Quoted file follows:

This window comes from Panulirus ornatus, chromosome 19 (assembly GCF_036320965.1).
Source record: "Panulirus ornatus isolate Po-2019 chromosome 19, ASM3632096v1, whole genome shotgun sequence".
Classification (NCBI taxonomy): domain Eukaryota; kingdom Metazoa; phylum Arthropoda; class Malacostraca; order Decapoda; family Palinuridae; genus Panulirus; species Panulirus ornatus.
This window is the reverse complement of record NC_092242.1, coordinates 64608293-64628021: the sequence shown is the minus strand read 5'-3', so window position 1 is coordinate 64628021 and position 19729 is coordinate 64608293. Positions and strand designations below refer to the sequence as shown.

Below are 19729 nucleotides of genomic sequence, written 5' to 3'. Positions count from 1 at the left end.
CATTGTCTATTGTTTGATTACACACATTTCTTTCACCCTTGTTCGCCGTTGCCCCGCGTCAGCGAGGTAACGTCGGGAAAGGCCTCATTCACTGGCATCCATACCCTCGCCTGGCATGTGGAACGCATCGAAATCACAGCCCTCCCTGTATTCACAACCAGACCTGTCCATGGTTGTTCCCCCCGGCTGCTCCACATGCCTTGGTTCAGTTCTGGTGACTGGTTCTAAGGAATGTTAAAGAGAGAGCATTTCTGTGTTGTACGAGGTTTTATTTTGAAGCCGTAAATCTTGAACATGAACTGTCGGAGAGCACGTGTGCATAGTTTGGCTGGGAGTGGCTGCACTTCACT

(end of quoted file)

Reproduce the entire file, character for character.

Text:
This window comes from Panulirus ornatus, chromosome 19 (assembly GCF_036320965.1).
Source record: "Panulirus ornatus isolate Po-2019 chromosome 19, ASM3632096v1, whole genome shotgun sequence".
Classification (NCBI taxonomy): domain Eukaryota; kingdom Metazoa; phylum Arthropoda; class Malacostraca; order Decapoda; family Palinuridae; genus Panulirus; species Panulirus ornatus.
This window is the reverse complement of record NC_092242.1, coordinates 64608293-64628021: the sequence shown is the minus strand read 5'-3', so window position 1 is coordinate 64628021 and position 19729 is coordinate 64608293. Positions and strand designations below refer to the sequence as shown.

Below are 19729 nucleotides of genomic sequence, written 5' to 3'. Positions count from 1 at the left end.
CATTGTCTATTGTTTGATTACACACATTTCTTTCACCCTTGTTCGCCGTTGCCCCGCGTCAGCGAGGTAACGTCGGGAAAGGCCTCATTCACTGGCATCCATACCCTCGCCTGGCATGTGGAACGCATCGAAATCACAGCCCTCCCTGTATTCACAACCAGACCTGTCCATGGTTGTTCCCCCCGGCTGCTCCACATGCCTTGGTTCAGTTCTGGTGACTGGTTCTAAGGAATGTTAAAGAGAGAGCATTTCTGTGTTGTACGAGGTTTTATTTTGAAGCCGTAAATCTTGAACATGAACTGTCGGAGAGCACGTGTGCATAGTTTGGCTGGGAGTGGCTGCACTTCACT